echo "blacklist rtlwifi" >>/etc/modprobe.d/blacklist.conf
Please leave feedback on the instructions if you have problems!

Ensure secure Javascript dependencies

When you write Javascript code or when you want to know if a 3rd party code bases dependencies are secure check out which is an online scanner for github repos package.json contents.

This tool is able to generate badges and gives you details on dependencies

Here is a screenshot of some vulnerable deps

and the badge as seen on the corresponding github page:

While I do not like the badge explosion on it still is an amazingly useful tool to know the issue with this library just looking at the github project.

Openshift S2I and Spring profiles

When porting Springboot applications to Openshift using S2I (source to image) directly from a git repo you cannot rely on a start script passing the proper<profile name> parameter like this

java -jar yourApplication.jar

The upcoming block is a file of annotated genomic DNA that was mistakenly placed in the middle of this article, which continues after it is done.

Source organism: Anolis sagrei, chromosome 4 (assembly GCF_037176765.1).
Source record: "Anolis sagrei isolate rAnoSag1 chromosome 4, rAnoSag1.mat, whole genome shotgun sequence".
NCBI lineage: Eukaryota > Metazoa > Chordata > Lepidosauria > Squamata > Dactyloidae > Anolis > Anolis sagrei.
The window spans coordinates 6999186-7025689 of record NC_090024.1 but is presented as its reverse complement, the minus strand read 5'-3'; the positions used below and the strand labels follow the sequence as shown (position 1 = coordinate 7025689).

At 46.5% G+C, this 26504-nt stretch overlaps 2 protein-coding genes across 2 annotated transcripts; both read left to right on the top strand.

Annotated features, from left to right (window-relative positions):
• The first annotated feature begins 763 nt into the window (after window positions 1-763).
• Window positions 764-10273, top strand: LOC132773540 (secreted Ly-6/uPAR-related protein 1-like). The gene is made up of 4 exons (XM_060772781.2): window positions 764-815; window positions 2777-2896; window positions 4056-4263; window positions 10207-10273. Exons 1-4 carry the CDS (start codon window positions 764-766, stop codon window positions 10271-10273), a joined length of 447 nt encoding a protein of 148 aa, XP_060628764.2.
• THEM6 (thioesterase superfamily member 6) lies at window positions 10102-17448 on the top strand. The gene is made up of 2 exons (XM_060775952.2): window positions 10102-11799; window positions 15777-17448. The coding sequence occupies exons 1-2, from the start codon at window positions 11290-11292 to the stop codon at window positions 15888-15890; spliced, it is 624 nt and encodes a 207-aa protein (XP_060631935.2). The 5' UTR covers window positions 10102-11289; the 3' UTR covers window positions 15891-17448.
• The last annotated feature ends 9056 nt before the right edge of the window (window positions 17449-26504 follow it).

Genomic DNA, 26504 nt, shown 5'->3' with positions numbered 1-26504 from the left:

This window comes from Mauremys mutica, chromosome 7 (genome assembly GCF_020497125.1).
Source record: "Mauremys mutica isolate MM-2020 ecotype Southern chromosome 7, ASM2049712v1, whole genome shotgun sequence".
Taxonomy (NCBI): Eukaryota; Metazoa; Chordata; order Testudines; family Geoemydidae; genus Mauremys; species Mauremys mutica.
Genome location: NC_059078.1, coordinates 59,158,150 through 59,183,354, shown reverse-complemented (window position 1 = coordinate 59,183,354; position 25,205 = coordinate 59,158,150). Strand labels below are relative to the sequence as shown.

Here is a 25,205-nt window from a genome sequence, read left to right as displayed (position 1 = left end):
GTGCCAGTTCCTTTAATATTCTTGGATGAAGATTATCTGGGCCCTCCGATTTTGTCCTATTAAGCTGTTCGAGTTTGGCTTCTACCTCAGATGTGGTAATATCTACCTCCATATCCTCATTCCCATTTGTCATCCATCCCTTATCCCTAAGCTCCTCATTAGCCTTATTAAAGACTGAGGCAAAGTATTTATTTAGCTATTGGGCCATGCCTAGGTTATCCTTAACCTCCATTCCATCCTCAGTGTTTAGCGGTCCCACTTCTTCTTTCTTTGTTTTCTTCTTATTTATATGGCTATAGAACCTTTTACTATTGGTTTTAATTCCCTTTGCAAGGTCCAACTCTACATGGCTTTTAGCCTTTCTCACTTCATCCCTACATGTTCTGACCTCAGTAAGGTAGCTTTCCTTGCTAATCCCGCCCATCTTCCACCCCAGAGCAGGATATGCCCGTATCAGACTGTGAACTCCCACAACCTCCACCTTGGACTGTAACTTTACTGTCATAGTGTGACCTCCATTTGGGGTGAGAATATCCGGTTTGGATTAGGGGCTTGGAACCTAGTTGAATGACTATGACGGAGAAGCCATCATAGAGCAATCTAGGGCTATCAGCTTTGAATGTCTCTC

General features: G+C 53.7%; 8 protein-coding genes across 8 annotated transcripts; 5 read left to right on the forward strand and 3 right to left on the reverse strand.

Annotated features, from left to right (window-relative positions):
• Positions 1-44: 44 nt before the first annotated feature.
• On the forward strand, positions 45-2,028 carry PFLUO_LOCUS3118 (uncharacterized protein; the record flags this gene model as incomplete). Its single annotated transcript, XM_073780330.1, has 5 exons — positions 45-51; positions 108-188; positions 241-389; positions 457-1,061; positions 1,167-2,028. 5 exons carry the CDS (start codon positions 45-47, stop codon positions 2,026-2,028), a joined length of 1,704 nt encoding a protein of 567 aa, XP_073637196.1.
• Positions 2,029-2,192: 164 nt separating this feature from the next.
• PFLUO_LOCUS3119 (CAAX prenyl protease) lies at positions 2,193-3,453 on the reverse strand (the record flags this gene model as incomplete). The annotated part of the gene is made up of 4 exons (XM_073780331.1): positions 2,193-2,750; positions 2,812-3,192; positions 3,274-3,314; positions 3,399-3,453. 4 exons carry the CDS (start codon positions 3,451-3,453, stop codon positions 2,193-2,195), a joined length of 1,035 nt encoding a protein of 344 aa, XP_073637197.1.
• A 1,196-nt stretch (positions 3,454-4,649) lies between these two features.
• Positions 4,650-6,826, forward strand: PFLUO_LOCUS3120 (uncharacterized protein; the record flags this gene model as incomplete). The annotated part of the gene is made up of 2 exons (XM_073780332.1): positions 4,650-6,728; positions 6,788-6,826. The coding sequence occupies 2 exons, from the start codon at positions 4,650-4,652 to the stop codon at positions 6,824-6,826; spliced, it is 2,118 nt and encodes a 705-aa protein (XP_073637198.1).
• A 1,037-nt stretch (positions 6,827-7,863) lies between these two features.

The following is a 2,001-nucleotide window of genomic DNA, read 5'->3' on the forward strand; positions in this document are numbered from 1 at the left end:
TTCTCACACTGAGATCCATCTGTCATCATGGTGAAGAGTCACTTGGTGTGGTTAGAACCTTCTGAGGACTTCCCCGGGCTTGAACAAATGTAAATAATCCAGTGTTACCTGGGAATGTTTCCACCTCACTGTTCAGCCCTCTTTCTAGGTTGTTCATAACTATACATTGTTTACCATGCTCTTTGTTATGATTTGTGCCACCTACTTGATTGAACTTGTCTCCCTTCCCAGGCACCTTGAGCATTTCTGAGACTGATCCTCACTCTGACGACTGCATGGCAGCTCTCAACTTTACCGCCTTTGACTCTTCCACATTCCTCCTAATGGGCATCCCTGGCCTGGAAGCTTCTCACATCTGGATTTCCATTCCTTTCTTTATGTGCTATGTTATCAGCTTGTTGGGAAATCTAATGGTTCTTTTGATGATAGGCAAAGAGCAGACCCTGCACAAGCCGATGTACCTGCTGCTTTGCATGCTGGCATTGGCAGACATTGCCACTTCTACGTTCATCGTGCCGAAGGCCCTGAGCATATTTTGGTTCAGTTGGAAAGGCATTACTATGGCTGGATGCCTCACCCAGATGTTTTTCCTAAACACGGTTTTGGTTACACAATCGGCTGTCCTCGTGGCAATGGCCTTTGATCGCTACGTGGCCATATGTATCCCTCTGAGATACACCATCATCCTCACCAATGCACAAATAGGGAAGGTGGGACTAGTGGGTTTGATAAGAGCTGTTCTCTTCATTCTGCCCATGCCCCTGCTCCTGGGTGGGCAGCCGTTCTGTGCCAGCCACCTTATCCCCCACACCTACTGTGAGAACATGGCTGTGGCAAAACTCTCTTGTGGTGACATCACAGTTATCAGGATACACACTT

The only proper ways for injecting application configuration are
  1. Add it to the artifact/repository (meeh)
  2. Mount it using a config map
  3. Pass it via Docker environment variables
And for Openshift variant #3 works fine as there is an environment variable SPRING_PROFILES_ACTIVE which you can add in your deployment configuration and set it to your favourite spring profile name.

USB seq nnnn is taking a long time

When your dmesg/journalctl/syslog says something like

Nov 14 21:43:12 Wolf systemd-udevd[274]: seq 3634 '/devices/pci0000:00/0000:00:14.0/usb2/2-1' is taking a long time
then know that the only proper manly response can be
systemctl restart udev
Don't allow for disrespectful USB messages!!!

Openshift Ultra-fast Bootstrap